brax: “Jamie Lee Curtis won over Angela Bassett and Stephanie Hsu so I blocked Activia.”

On the flip side, movie fans everywhere also had some choice words for Ms. Bassett as her reaction to Curtis winning didn’t sit well with viewers. She smiled somewhat but didn’t clap or stand up as Curtis took to the stage to accept the award.

gvymvndo: “Angela Bassett sat there bitter af – like damn, if they didn’t vote for her now, they definitely won’t in the future.”

M. Ellen: “Angela Basset; A fine actress but not a gracious loser. Can’t believe she refused to even clap! Isn’t it supposed to be about the craft and not the trophy?”

bb: “Expected a lot more class from her.”

Lady Gaga wears a sheer panelled dress by Versace that was worn by Gigi Hadid on the catwalk three days ago -a quick catwalk-to-carpet turnaround
Lady Gaga (Photo: Chelsea Lauren/Shutterstock)

Other Highlights:

“Naatu Naatu” made history as the first song from an Indian film (RRR) to be nominated and take home the award. The performance was reminiscent of a Broadway production and showed off some Michael Flatley-style legwork.

Rihanna, in all her pregnancy glory, took to the stage with a full orchestra and black-robed backup singers – surrounded by Wakanda Forever set decorations. The song, written as a tribute to the late Chadwick Boseman was full of emotion and the hitmaker handled the song with grace and humility.

Ruth Carter who became the first black woman to win two Oscars, picked up her latest statuette in a canary yellow gown with a pink underlay from Valentino. She laser-printed her earrings herself from an antique design
Ruth Carter (Photo: Chelsea Lauren/Shutterstock)

The stripped-down, makeup-free powerhouse known as Lady Gaga had the best performance of the night for her song “Hold My Hand” from Top Gun: Maverick. Dressed to the “nines” in scuffed Converse, black ripped jeans, black t-shirt, and braided hair, all it takes for this woman to command an audience is a microphone and her most valued instrument – that voice. “We need a lot of love to walk through this life and we all need a hero sometimes,” Gaga said, her voice shaking. “There are heroes all around us in unassuming places. You might find you can be your own hero, even if you feel broken inside.”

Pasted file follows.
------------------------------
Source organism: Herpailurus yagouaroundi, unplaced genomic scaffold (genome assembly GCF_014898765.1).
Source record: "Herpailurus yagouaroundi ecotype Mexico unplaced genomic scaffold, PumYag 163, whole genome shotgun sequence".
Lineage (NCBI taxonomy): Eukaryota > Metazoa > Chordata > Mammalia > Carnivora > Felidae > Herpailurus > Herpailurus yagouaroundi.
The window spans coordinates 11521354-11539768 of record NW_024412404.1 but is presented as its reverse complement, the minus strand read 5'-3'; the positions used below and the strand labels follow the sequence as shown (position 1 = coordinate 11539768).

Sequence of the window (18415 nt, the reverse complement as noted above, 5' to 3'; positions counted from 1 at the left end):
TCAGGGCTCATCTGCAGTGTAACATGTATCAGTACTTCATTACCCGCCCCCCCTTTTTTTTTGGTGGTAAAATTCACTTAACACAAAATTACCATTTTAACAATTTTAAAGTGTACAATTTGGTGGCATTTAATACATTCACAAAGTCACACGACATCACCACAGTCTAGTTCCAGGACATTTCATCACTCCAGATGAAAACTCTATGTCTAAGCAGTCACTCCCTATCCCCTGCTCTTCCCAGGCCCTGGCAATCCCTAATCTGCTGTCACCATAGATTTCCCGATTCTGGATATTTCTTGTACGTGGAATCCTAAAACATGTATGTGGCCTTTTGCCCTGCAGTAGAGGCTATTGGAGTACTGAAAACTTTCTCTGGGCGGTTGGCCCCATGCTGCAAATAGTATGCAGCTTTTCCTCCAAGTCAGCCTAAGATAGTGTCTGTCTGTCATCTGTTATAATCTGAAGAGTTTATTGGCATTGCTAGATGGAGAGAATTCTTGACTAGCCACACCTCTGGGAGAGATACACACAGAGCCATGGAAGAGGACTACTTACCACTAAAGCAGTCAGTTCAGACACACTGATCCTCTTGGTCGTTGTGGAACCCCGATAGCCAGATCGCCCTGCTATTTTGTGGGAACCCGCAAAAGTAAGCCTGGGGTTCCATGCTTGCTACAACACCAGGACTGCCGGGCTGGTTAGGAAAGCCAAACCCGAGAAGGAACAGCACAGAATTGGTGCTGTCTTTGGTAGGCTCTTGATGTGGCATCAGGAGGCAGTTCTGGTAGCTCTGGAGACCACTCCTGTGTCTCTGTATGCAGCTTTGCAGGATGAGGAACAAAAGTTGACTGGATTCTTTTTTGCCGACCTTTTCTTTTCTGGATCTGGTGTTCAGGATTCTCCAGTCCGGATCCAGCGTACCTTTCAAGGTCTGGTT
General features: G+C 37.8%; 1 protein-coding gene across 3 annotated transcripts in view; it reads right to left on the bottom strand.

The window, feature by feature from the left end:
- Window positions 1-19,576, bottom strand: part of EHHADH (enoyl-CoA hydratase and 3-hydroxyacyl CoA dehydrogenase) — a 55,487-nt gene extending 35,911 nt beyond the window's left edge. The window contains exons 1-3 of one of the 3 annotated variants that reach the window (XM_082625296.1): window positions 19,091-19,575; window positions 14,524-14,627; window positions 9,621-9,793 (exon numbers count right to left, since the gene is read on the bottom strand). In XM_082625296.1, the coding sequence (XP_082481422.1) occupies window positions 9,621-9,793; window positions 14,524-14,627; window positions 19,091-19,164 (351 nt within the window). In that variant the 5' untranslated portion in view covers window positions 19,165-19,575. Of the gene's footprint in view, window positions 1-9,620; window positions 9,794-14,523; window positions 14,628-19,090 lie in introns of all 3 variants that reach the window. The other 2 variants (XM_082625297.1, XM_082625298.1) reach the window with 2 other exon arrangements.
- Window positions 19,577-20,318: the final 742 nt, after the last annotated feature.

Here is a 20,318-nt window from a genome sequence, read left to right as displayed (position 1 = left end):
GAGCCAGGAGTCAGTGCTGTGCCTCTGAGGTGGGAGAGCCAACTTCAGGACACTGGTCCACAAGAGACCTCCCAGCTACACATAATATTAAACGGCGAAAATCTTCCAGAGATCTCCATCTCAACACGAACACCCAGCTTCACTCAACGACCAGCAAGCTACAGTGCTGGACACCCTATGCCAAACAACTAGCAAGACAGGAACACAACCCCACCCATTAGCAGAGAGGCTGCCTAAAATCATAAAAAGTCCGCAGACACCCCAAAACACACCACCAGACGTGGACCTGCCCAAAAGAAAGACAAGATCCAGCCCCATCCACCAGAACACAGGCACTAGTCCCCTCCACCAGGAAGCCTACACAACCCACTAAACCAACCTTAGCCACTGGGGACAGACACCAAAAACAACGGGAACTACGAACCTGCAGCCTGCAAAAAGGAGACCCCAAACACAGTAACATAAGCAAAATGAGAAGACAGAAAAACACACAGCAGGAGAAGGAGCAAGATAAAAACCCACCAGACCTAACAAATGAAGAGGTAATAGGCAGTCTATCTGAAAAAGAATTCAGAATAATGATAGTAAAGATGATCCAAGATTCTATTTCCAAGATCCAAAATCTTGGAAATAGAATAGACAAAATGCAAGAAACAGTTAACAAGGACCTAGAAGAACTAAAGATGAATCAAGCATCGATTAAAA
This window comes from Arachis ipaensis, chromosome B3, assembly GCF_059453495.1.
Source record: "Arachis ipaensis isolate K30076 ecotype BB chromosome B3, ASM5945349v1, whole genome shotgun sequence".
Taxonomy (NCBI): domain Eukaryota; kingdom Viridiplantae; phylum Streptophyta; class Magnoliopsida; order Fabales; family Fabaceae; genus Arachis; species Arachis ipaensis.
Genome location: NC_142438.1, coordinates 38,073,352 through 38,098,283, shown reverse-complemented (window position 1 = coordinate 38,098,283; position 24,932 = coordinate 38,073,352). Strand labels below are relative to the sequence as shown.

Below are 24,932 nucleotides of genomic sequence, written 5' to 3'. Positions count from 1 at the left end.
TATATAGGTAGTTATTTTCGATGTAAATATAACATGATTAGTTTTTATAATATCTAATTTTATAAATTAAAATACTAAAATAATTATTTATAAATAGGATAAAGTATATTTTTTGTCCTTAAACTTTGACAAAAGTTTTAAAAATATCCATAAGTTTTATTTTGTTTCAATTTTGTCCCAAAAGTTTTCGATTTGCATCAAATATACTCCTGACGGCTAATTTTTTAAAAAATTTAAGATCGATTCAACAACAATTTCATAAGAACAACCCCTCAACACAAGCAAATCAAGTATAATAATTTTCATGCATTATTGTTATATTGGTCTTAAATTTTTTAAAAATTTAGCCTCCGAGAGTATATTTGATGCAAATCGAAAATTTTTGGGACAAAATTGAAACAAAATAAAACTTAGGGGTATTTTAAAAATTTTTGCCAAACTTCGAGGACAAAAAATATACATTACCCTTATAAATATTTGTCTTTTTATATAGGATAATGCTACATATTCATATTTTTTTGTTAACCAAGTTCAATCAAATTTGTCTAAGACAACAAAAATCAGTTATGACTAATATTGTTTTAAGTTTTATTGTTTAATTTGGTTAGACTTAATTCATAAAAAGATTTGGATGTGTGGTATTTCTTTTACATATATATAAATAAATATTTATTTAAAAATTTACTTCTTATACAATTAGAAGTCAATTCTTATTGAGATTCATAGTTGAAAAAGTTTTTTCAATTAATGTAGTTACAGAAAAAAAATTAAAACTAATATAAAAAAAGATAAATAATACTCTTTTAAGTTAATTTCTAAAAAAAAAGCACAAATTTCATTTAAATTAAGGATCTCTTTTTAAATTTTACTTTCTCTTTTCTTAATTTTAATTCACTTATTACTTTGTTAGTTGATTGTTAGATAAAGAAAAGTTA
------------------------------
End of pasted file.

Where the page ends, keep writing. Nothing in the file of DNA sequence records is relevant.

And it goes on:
Ruth Carter became the first black woman to win two Oscars, picking up her latest statuette for Best Costume Design for Black Panther: Wakanda Forever.

It’s notable to mention that Best Picture Nominees Elvis, Spielberg’s The Fabelmans, Banshees of Inisherin, and Tar were effectively shut out, despite 30 nominations between them.

After 3 hours and 36 minutes, the awards show came to an end with Kimmel joking, “Sorry we went a little long.”

Congrats to all the winners.

Here is the full list of winners:

  • Best picture: “Everything Everywhere All at Once”
  • Best actress: Michelle Yeoh, “Everything Everywhere All at Once”
  • Best actor: Brendan Fraser, “The Whale”
  • Best director: Daniel Kwan and Daniel Scheinert, “Everything Everywhere All at Once”
  • Best original song: M.M. Keeravaani and Chandrabose, “Naatu Naatu” from “RRR”
  • Best documentary feature: “Navalny”
  • Best adapted screenplay: Sarah Polley, “Women Talking”
  • Best original screenplay: Daniel Kwan and Daniel Scheinert, “Everything Everywhere All at Once”
  • Best costume design: Ruth Carter, “Black Panther: Wakanda Forever”
  • Best international feature: “All Quiet on the Western Front” (Germany)
  • Best supporting actor: Ke Huy Quan, “Everything Everywhere All at Once”
  • Best animated feature: “Guillermo Del Toro’s Pinocchio”
  • Best visual effects: Joe Letteri, Richard Baneham, Eric Saindon and Daniel Barrett, “Avatar: The Way of Water”
  • Best cinematography: James Friend, “All Quiet on the Western Front”
  • Best supporting actress: Jamie Lee Curtis, “Everything Everywhere All at Once”
  • Best film editing: Paul Rogers, “Everything Everywhere All at Once”
  • Best score: Volker Bertelmann, “All Quiet on the Western Front”
  • Best sound: Mark Weingarten, James Mather, Al Nelson, Chris Burdon and Mark Taylor, “Top Gun: Maverick”
  • Best production design: Christian M. Goldbeck and Ernestine Hipper, “All Quiet on the Western Front”
  • Best makeup and hairstyling: Adrien Morot, Judy Chin and Annemarie Bradley, “The Whale”
  • Best documentary (short subject): “The Elephant Whisperers”
  • Best short (animated): “The Boy, the Mole, the Fox and the Horse”
  • Best short film (live-action): “An Irish Goodbye”